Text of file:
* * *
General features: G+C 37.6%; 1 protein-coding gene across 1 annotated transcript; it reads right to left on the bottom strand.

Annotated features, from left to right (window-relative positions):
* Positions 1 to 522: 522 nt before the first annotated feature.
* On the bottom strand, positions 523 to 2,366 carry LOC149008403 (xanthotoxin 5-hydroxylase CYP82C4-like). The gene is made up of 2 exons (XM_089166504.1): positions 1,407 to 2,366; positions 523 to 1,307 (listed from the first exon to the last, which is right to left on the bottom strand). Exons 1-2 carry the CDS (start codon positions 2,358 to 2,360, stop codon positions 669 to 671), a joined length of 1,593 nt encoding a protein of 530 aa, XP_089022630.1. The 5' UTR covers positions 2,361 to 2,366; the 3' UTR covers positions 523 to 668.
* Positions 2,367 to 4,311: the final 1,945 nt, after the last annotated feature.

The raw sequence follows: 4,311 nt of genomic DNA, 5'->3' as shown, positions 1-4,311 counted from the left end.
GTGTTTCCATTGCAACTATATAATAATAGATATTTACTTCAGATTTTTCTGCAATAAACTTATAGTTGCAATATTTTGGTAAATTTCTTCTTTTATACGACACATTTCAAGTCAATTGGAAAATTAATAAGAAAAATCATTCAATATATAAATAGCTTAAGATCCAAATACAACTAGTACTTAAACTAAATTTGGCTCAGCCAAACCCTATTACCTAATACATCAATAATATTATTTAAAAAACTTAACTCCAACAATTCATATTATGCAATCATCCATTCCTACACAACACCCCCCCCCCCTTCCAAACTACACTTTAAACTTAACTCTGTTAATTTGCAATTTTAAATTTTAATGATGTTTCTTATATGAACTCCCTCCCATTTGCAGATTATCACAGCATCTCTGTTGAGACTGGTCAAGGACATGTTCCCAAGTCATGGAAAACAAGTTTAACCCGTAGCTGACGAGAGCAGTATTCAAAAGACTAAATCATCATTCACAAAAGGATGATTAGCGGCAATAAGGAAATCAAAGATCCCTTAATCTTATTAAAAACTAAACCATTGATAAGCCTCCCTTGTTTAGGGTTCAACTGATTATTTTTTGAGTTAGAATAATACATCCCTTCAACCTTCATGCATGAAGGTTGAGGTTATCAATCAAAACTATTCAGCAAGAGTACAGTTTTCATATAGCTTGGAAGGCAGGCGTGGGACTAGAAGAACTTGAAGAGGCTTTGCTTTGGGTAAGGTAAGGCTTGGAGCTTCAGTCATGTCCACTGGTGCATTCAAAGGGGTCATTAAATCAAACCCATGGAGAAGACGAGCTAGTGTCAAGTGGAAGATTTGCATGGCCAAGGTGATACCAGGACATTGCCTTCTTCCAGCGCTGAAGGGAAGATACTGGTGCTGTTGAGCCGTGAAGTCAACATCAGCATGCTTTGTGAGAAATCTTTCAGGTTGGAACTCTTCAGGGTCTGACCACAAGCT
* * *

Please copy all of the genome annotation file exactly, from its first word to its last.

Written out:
General features: G+C 37.6%; 1 protein-coding gene across 1 annotated transcript; it reads right to left on the bottom strand.

Annotated features, from left to right (window-relative positions):
* Positions 1 to 522: 522 nt before the first annotated feature.
* On the bottom strand, positions 523 to 2,366 carry LOC149008403 (xanthotoxin 5-hydroxylase CYP82C4-like). The gene is made up of 2 exons (XM_089166504.1): positions 1,407 to 2,366; positions 523 to 1,307 (listed from the first exon to the last, which is right to left on the bottom strand). Exons 1-2 carry the CDS (start codon positions 2,358 to 2,360, stop codon positions 669 to 671), a joined length of 1,593 nt encoding a protein of 530 aa, XP_089022630.1. The 5' UTR covers positions 2,361 to 2,366; the 3' UTR covers positions 523 to 668.
* Positions 2,367 to 4,311: the final 1,945 nt, after the last annotated feature.

The raw sequence follows: 4,311 nt of genomic DNA, 5'->3' as shown, positions 1-4,311 counted from the left end.
GTGTTTCCATTGCAACTATATAATAATAGATATTTACTTCAGATTTTTCTGCAATAAACTTATAGTTGCAATATTTTGGTAAATTTCTTCTTTTATACGACACATTTCAAGTCAATTGGAAAATTAATAAGAAAAATCATTCAATATATAAATAGCTTAAGATCCAAATACAACTAGTACTTAAACTAAATTTGGCTCAGCCAAACCCTATTACCTAATACATCAATAATATTATTTAAAAAACTTAACTCCAACAATTCATATTATGCAATCATCCATTCCTACACAACACCCCCCCCCCCTTCCAAACTACACTTTAAACTTAACTCTGTTAATTTGCAATTTTAAATTTTAATGATGTTTCTTATATGAACTCCCTCCCATTTGCAGATTATCACAGCATCTCTGTTGAGACTGGTCAAGGACATGTTCCCAAGTCATGGAAAACAAGTTTAACCCGTAGCTGACGAGAGCAGTATTCAAAAGACTAAATCATCATTCACAAAAGGATGATTAGCGGCAATAAGGAAATCAAAGATCCCTTAATCTTATTAAAAACTAAACCATTGATAAGCCTCCCTTGTTTAGGGTTCAACTGATTATTTTTTGAGTTAGAATAATACATCCCTTCAACCTTCATGCATGAAGGTTGAGGTTATCAATCAAAACTATTCAGCAAGAGTACAGTTTTCATATAGCTTGGAAGGCAGGCGTGGGACTAGAAGAACTTGAAGAGGCTTTGCTTTGGGTAAGGTAAGGCTTGGAGCTTCAGTCATGTCCACTGGTGCATTCAAAGGGGTCATTAAATCAAACCCATGGAGAAGACGAGCTAGTGTCAAGTGGAAGATTTGCATGGCCAAGGTGATACCAGGACATTGCCTTCTTCCAGCGCTGAAGGGAAGATACTGGTGCTGTTGAGCCGTGAAGTCAACATCAGCATGCTTTGTGAGAAATCTTTCAGGTTGGAACTCTTCAGGGTCTGACCACAAGCT